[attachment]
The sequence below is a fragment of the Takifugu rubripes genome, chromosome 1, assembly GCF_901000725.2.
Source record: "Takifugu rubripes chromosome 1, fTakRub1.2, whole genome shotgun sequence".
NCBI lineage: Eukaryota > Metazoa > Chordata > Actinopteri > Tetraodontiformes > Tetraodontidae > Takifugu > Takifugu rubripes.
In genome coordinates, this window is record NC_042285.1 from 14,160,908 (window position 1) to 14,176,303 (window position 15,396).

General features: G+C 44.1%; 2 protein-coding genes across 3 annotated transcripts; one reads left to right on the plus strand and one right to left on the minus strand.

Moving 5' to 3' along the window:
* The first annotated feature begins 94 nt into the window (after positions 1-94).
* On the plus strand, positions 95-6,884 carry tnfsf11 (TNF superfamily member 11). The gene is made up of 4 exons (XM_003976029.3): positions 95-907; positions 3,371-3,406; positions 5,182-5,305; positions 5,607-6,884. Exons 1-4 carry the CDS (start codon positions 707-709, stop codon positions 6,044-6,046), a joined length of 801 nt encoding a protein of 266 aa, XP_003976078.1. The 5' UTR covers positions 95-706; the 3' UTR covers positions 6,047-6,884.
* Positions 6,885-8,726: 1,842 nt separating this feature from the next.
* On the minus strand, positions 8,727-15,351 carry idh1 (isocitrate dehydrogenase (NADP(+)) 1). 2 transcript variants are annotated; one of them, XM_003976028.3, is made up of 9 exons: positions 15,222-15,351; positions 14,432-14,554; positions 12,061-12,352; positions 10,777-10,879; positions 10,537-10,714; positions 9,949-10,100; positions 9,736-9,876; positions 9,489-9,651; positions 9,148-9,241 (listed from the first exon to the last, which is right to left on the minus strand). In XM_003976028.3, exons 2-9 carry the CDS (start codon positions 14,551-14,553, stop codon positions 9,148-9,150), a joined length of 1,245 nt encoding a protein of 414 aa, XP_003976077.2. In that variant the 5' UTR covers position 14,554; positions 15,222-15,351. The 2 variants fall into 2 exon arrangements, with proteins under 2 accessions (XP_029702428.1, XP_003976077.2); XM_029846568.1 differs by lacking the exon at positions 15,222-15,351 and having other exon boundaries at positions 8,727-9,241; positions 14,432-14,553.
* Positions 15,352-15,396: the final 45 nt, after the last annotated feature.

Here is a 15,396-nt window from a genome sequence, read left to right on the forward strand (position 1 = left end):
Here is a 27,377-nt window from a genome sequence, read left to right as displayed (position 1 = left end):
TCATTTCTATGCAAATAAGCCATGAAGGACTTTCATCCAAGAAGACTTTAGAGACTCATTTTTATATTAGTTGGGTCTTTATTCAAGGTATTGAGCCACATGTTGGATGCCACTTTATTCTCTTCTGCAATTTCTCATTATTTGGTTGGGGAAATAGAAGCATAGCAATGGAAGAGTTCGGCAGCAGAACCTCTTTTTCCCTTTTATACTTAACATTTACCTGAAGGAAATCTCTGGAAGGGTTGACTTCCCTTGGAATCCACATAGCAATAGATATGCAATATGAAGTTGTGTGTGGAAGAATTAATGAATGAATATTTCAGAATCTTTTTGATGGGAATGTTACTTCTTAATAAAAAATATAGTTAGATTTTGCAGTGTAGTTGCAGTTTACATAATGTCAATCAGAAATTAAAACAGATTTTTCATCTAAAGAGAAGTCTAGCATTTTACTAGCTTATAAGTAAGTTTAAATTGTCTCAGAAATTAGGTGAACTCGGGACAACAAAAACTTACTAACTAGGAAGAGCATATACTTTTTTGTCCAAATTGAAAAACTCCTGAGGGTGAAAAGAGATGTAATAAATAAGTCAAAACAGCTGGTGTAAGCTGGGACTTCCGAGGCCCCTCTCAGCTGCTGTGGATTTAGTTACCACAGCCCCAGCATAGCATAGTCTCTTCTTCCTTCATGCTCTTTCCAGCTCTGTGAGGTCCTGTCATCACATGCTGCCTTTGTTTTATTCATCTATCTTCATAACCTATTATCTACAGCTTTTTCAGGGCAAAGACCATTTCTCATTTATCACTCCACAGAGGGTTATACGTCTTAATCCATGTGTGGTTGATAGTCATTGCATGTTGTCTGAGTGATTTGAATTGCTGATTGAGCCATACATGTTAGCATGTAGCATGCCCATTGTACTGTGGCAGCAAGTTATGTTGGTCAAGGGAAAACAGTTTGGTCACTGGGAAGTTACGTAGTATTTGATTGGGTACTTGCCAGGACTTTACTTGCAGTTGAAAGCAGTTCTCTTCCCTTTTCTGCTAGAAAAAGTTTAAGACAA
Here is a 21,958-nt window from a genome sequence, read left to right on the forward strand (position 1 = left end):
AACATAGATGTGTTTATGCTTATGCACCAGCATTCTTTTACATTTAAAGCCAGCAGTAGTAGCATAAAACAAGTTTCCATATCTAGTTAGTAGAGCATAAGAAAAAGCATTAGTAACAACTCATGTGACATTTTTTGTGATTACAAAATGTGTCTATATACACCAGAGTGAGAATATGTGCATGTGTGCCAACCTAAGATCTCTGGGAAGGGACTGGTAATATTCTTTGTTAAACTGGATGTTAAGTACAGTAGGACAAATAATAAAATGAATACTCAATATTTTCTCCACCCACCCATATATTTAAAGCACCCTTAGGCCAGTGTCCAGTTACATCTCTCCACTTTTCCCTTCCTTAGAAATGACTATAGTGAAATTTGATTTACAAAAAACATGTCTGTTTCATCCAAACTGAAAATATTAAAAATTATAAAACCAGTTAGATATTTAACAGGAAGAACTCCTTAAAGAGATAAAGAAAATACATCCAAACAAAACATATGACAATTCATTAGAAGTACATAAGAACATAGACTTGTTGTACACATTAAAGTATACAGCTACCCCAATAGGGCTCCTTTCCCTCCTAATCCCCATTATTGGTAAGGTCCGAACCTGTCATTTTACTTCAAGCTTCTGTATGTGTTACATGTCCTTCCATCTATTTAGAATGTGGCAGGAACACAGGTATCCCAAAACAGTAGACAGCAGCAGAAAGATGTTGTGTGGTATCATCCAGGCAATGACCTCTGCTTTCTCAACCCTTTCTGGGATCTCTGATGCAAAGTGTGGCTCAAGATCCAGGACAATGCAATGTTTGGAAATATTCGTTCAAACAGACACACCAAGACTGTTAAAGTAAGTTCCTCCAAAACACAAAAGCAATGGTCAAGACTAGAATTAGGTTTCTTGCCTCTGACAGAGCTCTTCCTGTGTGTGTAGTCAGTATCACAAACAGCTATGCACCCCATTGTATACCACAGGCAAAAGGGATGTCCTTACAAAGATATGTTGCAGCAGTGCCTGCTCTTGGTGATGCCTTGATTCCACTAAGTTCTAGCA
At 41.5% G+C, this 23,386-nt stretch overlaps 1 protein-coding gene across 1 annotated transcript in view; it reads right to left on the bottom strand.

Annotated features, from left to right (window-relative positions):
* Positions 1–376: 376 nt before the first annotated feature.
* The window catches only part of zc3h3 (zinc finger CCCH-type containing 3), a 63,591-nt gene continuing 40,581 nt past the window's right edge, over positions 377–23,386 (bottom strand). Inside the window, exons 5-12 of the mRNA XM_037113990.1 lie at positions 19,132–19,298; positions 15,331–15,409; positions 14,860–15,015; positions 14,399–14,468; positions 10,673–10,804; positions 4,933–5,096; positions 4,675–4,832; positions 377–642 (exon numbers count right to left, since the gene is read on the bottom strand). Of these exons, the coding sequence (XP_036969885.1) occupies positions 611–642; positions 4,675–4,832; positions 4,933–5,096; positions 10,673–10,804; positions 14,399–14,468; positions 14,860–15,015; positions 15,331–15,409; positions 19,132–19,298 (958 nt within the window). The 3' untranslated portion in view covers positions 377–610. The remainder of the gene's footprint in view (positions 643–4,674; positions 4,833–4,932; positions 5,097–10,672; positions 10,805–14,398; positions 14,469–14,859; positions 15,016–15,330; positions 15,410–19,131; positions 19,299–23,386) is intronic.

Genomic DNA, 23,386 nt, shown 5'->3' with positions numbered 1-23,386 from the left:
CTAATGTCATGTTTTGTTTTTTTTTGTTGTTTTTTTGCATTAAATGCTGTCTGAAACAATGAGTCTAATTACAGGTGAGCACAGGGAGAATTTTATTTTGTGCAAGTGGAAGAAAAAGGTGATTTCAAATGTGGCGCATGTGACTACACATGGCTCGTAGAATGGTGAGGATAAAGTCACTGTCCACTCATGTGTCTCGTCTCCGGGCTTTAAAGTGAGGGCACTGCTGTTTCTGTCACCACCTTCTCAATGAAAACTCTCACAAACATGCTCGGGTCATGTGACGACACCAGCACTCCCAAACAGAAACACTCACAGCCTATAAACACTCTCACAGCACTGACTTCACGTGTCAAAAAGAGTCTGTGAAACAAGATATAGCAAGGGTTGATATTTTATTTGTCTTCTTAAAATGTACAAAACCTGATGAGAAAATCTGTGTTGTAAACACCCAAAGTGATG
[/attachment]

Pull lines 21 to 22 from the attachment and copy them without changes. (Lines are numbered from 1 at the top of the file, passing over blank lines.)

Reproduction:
Genomic DNA, 23,386 nt, shown 5'->3' with positions numbered 1-23,386 from the left:
CTAATGTCATGTTTTGTTTTTTTTTGTTGTTTTTTTGCATTAAATGCTGTCTGAAACAATGAGTCTAATTACAGGTGAGCACAGGGAGAATTTTATTTTGTGCAAGTGGAAGAAAAAGGTGATTTCAAATGTGGCGCATGTGACTACACATGGCTCGTAGAATGGTGAGGATAAAGTCACTGTCCACTCATGTGTCTCGTCTCCGGGCTTTAAAGTGAGGGCACTGCTGTTTCTGTCACCACCTTCTCAATGAAAACTCTCACAAACATGCTCGGGTCATGTGACGACACCAGCACTCCCAAACAGAAACACTCACAGCCTATAAACACTCTCACAGCACTGACTTCACGTGTCAAAAAGAGTCTGTGAAACAAGATATAGCAAGGGTTGATATTTTATTTGTCTTCTTAAAATGTACAAAACCTGATGAGAAAATCTGTGTTGTAAACACCCAAAGTGATG